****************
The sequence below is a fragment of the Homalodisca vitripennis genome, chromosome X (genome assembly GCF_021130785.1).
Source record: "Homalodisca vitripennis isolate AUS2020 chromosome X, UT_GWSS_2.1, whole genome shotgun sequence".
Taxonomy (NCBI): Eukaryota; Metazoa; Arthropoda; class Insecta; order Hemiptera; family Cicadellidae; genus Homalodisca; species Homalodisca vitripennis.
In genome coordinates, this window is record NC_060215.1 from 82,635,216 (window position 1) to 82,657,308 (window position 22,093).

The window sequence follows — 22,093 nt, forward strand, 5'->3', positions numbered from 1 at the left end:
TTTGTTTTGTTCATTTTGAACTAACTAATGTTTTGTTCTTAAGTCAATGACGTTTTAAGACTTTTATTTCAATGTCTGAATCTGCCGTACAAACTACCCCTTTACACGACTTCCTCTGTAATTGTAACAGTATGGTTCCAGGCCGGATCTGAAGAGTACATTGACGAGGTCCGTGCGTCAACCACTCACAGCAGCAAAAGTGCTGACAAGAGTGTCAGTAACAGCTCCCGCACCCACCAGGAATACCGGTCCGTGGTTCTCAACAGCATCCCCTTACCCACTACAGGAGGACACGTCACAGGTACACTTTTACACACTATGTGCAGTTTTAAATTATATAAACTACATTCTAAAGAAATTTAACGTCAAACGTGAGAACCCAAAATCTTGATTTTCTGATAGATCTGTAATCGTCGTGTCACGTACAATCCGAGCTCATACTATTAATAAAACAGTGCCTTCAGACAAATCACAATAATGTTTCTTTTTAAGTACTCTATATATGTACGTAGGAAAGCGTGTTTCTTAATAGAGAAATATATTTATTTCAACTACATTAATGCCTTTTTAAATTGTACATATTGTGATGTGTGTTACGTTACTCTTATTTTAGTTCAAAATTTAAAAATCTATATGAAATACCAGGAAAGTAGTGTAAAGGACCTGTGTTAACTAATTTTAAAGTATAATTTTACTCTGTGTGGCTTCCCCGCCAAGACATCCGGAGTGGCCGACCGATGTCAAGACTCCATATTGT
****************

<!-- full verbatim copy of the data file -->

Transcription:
The sequence below is a fragment of the Homalodisca vitripennis genome, chromosome X (genome assembly GCF_021130785.1).
Source record: "Homalodisca vitripennis isolate AUS2020 chromosome X, UT_GWSS_2.1, whole genome shotgun sequence".
Taxonomy (NCBI): Eukaryota; Metazoa; Arthropoda; class Insecta; order Hemiptera; family Cicadellidae; genus Homalodisca; species Homalodisca vitripennis.
In genome coordinates, this window is record NC_060215.1 from 82,635,216 (window position 1) to 82,657,308 (window position 22,093).

The window sequence follows — 22,093 nt, forward strand, 5'->3', positions numbered from 1 at the left end:
TTTGTTTTGTTCATTTTGAACTAACTAATGTTTTGTTCTTAAGTCAATGACGTTTTAAGACTTTTATTTCAATGTCTGAATCTGCCGTACAAACTACCCCTTTACACGACTTCCTCTGTAATTGTAACAGTATGGTTCCAGGCCGGATCTGAAGAGTACATTGACGAGGTCCGTGCGTCAACCACTCACAGCAGCAAAAGTGCTGACAAGAGTGTCAGTAACAGCTCCCGCACCCACCAGGAATACCGGTCCGTGGTTCTCAACAGCATCCCCTTACCCACTACAGGAGGACACGTCACAGGTACACTTTTACACACTATGTGCAGTTTTAAATTATATAAACTACATTCTAAAGAAATTTAACGTCAAACGTGAGAACCCAAAATCTTGATTTTCTGATAGATCTGTAATCGTCGTGTCACGTACAATCCGAGCTCATACTATTAATAAAACAGTGCCTTCAGACAAATCACAATAATGTTTCTTTTTAAGTACTCTATATATGTACGTAGGAAAGCGTGTTTCTTAATAGAGAAATATATTTATTTCAACTACATTAATGCCTTTTTAAATTGTACATATTGTGATGTGTGTTACGTTACTCTTATTTTAGTTCAAAATTTAAAAATCTATATGAAATACCAGGAAAGTAGTGTAAAGGACCTGTGTTAACTAATTTTAAAGTATAATTTTACTCTGTGTGGCTTCCCCGCCAAGACATCCGGAGTGGCCGACCGATGTCAAGACTCCATATTGT